Someone from the team will assess your needs and may recommend hospital treatment. Teams work with people to look for alternatives to hospital treatment, providing treatment within the person’s home if possible. If it is felt someone would benefit from hospital care, they are involved in arranging for that person’s admission to hospital. They are also involved in supporting people’s discharge from hospital through the provision of treatment at home.
In Kent and Medway, this service is provided by the Kent and Medway NHS and Social Care Partnership Trust. There are five teams operating across Eastern and Coastal Kent, Medway and West Kent. Teams are available 24 hours a day, seven days a week.
Social services out-of-hours service
Tel: 0845 762 6777
(calls are charged at local rate from wherever you are calling).
Minicom: 08458 247 905
Kent and Medway Social Services provide an Out-of-Hours Service which operates after 5pm and before 9am. The Out-of-Hours Service can offer advice, support and help to ensure that vulnerable people are not left at risk. The following information is taken from the Kent County Council website.
What does the Out-of-Hours Service provide?
- A responses to new and urgent social care situations that arise 'after hours' and cannot wait until the next working day.
- Access to Kent and Medway Social Services resources outside normal office hours for those in greatest need.
- A single point of contact by the use of a 0845 local rate number.
- Advice and assistance to service users.
- A service to ensure that vulnerable people who are at risk are made safe until the next working day.
Who will answer?
All calls will be taken by a trained customer service advisor who will take details and a brief message. You will then be telephoned by a trained Duty Screening Officer or Duty Social Worker depending on the nature and urgency of your call.
The Duty Screening Officer or Duty Social Worker will call you back as soon as possible. We aim to return calls within 30 minutes.
If you are calling from a public call box you should let the Customer Service Advisor know.
What sort of problems?
You can call the Out-of-Hours Service for many reasons, including:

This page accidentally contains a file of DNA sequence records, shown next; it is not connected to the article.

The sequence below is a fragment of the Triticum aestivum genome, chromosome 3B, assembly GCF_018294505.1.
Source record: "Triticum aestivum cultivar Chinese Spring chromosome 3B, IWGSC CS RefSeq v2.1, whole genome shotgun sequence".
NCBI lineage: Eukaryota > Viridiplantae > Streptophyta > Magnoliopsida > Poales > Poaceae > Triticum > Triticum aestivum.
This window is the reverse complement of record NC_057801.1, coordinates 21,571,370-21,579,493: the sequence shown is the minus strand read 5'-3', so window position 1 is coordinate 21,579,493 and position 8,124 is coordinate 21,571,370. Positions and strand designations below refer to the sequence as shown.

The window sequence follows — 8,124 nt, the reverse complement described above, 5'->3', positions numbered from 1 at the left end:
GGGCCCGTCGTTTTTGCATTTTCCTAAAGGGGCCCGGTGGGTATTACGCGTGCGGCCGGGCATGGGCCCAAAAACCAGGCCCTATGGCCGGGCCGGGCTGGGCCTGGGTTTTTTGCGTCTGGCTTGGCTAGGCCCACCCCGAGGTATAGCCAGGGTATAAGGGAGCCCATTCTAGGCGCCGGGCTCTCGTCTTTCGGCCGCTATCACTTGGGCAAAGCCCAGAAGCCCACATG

- Keeping vulnerable adults safe who are in need or at risk.
- Severe problems with your children.
- Concerns about children and young people who are at risk.
What happens next?
It can be hard to think straight when there is a crisis, especially if it is in the middle of the night. The Duty Screening Officer or Duty Social Worker can give you information and advice over the phone.
You may already have contact with someone from Social Services. If this is the case but a crisis occurs that cannot wait until they are available, the Out-of-Hours Service will try to help. They can often sort things out over the phone. However, if they think you need more help than we can offer over the phone they will come out to see you.
You can refer yourself or others to Social Services by contacting Kent Contact and Assessment Service.
If you are currently involved with Social Services, you can contact the person you are involved with directly, but if you want to make a new contact or new referral, you will need to contact the Kent Contact and Assessment Service.
How social services may be able to help
Sometimes people contact social services for assistance if:
- Adults need protection because they are frightened or worried by something.
- Older people need help because they are having difficulty looking after themselves and their home.
- People with a disability need advice or support.
- People are unable to look after themselves properly.
- Carers need assistance with caring for a vulnerable adult.
- Children are seriously ill or disabled.
- Children need protection.
- Families are under stress.
The police may become involved if someone is concerned for your mental health and for your safety or the safety of others. The police have powers under mental health legislation to take a person to ‘a place of safety’ in such circumstances.
Going into hospital
Sometimes it is felt that admission to hospital is the best way for someone to be supported with their mental health. The person may agree to be admitted to hospital, but sometimes they may be required to go into hospital against their will under mental health legislation. This is sometimes known as ‘being sectioned’. There is more about this and being sectioned in the Going to hospital part of this website.